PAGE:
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A MOTHER and daughter are walking tall after the same surgeon operated on them both to relieve symptoms of early-stage arthritis.

Nurse Laura Turner, 29, of Bacup, was born with dysplasia, a congenital condition where the hip joint is not aligned and the ball fits into the socket at an angle, resulting in damaged hip cartilage.

And her mother Janet Kershaw, 58, a retired nursery nurse from Todmorden, had an operation to replace her kneecaps, after being left in such pain she was barely able to tackle stairs.

The pair both went under the knife at the BMI Alexandra Hospital at Cheadle, near Stockport, under consultant Winston Kim.

Laura, who is married to supermarket assistant manager Craig and had keyhole surgery, said: “The surgery has made an amazing difference to my life.

“Before it, getting in and out of a car was painful, or even simply sitting in certain positions. Since the operation, the improvement has been huge and I’ve taken up jogging and riding an exercise bicycle.”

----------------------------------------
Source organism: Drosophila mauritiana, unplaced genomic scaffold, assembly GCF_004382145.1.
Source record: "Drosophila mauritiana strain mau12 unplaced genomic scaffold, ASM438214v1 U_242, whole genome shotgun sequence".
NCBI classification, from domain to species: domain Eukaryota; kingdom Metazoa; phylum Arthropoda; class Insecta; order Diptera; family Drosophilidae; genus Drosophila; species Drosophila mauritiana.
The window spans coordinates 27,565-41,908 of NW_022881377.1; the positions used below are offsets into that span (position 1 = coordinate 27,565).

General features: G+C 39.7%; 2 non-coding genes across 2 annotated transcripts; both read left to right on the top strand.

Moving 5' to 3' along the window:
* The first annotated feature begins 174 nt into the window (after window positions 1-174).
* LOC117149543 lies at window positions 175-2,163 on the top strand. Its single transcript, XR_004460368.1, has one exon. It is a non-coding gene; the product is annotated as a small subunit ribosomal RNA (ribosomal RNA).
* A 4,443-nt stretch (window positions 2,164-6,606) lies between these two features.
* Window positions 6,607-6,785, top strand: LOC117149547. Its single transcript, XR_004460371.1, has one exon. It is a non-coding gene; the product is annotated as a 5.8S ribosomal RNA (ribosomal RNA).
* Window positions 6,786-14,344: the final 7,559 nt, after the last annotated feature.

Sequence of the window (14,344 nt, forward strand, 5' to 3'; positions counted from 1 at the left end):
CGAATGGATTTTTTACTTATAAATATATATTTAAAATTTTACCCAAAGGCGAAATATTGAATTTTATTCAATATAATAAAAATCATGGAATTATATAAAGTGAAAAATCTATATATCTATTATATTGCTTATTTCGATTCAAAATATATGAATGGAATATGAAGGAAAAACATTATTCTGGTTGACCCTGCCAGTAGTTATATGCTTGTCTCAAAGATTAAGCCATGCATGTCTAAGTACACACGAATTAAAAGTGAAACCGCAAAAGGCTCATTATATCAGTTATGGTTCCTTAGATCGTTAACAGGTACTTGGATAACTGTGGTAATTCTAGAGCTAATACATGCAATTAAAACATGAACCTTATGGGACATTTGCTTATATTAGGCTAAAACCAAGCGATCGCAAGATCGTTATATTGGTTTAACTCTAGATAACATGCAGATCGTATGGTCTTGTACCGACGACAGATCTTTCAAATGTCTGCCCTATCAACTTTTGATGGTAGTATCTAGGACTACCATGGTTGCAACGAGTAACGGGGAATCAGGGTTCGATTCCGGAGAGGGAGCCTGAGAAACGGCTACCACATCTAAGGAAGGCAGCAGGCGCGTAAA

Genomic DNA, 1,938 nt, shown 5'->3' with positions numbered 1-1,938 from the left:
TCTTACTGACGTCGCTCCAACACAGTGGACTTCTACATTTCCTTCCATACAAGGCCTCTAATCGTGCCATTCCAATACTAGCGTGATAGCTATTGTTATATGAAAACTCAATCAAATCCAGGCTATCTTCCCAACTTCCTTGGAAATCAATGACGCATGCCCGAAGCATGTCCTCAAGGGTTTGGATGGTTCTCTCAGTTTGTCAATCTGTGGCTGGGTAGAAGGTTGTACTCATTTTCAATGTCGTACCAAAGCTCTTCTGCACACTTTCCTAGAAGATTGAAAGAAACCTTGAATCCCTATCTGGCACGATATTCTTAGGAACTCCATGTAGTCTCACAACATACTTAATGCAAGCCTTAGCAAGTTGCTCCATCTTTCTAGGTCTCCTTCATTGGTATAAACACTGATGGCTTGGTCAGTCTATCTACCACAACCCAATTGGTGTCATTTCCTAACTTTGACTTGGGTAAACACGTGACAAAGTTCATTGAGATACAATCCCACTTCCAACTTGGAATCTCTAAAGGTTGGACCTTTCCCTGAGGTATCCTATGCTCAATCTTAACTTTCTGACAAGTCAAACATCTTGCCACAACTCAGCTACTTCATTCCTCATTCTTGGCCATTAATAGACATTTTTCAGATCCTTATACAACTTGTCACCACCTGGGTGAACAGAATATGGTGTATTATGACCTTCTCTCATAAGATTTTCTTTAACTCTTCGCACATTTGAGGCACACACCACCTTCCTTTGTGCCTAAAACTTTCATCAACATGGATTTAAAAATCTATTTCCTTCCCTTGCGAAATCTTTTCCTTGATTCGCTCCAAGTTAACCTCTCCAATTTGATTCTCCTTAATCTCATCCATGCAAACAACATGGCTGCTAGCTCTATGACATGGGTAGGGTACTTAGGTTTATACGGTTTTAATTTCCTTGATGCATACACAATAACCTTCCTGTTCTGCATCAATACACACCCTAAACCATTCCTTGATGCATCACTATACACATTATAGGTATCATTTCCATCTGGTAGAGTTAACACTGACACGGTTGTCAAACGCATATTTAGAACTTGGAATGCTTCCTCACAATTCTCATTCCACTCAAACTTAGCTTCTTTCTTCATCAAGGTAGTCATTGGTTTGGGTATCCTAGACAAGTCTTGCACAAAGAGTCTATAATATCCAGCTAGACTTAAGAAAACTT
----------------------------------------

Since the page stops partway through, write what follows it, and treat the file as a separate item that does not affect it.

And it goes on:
She had undertaken physiotherapy and undergone injections and courses of painkillers before the surgical procedure.

Janet believes that her operation has been life changing, enabling her to go on climbing holidays, take part in a weekly keep-fit class and even complete a 10km charity walk.

She said: “In the past I tried physiotherapy, painkillers and injections, but nothing worked for long. The operation has changed my life. I can swim, go on the treadmill and cross-trainer and I attend a weekly keep-fit class.”

Mr Kim is a specialist in the treatment of early arthritis of the hip and knee, and has trained in world-renowned centres in the US and Canada.

He said: “Cases of hip and knee arthritis are reaching epidemic proportions as the population lives longer. The prevalence of these conditions increases with ageing.

“We are also leading more active lifestyles and have higher expectations of what we should be able to do when we are older, and rightly so.

“Full hip or knee replacements are major operations, and not everyone needs them.”

He says he usually considers non-operative treatments initially, and any surgical work was ‘conservative’, where necessary.